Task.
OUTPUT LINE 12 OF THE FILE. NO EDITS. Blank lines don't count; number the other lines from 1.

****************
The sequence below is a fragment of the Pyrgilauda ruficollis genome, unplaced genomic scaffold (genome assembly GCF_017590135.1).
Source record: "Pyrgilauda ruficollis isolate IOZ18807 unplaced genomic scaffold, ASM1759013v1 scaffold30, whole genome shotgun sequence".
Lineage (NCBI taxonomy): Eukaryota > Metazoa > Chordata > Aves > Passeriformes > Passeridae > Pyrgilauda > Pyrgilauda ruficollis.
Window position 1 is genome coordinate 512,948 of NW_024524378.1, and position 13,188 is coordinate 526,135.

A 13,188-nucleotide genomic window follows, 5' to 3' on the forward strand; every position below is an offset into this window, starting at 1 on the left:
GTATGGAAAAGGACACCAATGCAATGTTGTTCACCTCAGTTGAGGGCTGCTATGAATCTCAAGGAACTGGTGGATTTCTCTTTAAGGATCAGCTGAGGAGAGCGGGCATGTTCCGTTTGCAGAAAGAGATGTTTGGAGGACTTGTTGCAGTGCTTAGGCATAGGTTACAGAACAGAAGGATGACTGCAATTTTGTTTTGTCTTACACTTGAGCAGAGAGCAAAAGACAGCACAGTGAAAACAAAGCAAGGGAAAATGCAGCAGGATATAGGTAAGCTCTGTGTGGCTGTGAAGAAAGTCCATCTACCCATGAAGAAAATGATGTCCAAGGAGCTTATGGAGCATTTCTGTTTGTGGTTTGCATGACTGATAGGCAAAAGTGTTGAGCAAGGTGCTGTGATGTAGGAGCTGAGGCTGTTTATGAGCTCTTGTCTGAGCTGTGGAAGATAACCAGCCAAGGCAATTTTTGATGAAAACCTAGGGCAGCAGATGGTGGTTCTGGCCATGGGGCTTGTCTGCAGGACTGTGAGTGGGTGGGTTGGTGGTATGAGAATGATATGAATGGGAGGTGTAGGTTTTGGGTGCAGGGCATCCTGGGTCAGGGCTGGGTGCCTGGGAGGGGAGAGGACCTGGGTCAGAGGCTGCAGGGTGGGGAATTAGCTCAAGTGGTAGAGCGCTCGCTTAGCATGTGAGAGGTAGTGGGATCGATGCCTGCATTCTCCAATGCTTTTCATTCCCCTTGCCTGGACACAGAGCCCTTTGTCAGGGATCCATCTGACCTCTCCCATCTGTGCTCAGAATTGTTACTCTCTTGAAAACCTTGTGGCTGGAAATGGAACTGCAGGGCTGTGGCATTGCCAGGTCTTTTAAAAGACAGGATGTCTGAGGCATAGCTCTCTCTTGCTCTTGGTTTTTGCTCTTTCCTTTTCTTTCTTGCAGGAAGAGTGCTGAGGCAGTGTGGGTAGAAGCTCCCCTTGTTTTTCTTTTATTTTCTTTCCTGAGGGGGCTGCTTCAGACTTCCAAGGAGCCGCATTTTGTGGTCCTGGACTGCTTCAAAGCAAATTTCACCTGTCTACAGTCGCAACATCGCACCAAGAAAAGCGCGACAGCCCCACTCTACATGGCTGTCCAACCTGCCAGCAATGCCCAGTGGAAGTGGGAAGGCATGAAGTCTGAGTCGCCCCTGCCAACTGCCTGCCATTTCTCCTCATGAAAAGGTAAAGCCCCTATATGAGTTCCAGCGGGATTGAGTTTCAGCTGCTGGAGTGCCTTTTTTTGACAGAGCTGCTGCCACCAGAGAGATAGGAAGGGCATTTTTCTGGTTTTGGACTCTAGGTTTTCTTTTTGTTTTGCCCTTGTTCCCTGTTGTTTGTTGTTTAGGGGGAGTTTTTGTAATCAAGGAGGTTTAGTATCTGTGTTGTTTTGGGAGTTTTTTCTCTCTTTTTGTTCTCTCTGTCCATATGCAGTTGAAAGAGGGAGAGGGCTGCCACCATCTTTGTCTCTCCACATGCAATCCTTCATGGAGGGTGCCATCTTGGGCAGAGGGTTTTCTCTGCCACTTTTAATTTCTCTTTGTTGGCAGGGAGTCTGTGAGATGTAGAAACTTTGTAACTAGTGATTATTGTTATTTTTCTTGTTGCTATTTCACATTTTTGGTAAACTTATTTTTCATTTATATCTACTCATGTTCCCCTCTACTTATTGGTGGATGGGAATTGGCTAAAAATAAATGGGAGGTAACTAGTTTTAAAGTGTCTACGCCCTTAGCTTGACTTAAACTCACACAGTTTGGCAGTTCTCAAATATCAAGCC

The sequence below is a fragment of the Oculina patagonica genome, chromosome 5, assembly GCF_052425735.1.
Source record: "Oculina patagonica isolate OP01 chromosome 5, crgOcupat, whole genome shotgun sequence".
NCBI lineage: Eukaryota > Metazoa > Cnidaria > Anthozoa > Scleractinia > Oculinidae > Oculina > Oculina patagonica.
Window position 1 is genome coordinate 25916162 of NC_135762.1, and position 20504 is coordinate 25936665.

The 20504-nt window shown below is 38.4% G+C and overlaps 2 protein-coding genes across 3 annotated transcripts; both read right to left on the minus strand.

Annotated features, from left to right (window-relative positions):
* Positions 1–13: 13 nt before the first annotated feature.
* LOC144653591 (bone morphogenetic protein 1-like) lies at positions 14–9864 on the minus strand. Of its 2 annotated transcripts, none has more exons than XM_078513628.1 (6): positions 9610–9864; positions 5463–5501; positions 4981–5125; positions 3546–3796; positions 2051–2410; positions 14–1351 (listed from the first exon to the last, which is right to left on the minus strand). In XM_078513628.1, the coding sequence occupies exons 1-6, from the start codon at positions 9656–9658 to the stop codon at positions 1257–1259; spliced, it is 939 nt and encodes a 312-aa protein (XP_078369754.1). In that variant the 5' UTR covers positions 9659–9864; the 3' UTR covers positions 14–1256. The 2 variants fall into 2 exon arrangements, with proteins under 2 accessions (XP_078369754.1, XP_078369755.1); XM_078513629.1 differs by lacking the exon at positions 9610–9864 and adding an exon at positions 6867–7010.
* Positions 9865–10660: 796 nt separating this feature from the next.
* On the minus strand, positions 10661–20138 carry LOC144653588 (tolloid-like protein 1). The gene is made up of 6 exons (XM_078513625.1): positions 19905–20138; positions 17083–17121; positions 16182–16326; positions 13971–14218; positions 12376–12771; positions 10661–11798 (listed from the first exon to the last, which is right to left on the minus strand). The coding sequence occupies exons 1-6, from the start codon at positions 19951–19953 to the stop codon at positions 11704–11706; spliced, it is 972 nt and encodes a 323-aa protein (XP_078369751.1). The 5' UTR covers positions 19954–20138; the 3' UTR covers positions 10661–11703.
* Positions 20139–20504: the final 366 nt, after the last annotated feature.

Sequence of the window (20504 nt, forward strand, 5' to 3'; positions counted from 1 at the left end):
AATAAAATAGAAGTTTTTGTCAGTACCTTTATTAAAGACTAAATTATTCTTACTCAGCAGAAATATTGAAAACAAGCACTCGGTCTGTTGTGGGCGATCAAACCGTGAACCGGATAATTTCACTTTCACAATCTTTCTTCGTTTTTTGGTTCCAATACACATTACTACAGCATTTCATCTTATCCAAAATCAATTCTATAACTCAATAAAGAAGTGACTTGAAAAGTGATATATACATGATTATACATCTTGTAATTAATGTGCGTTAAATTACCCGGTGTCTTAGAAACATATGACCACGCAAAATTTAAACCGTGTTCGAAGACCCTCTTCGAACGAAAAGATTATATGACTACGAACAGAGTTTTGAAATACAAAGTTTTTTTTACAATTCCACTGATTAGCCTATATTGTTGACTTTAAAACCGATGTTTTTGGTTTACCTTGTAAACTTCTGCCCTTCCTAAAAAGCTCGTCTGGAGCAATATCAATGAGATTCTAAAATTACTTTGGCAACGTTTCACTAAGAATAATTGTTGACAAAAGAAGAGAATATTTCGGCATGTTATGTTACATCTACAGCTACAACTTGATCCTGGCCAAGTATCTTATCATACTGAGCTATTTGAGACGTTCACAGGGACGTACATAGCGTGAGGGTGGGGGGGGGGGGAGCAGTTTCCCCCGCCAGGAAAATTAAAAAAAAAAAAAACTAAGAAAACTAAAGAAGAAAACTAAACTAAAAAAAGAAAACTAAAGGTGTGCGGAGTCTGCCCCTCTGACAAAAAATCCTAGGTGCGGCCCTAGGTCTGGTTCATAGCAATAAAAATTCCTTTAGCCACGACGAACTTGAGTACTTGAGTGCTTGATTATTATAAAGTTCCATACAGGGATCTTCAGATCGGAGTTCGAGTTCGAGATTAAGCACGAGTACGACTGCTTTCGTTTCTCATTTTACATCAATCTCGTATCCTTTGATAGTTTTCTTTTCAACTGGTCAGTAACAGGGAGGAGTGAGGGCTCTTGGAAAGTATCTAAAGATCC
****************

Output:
Annotated features, from left to right (window-relative positions):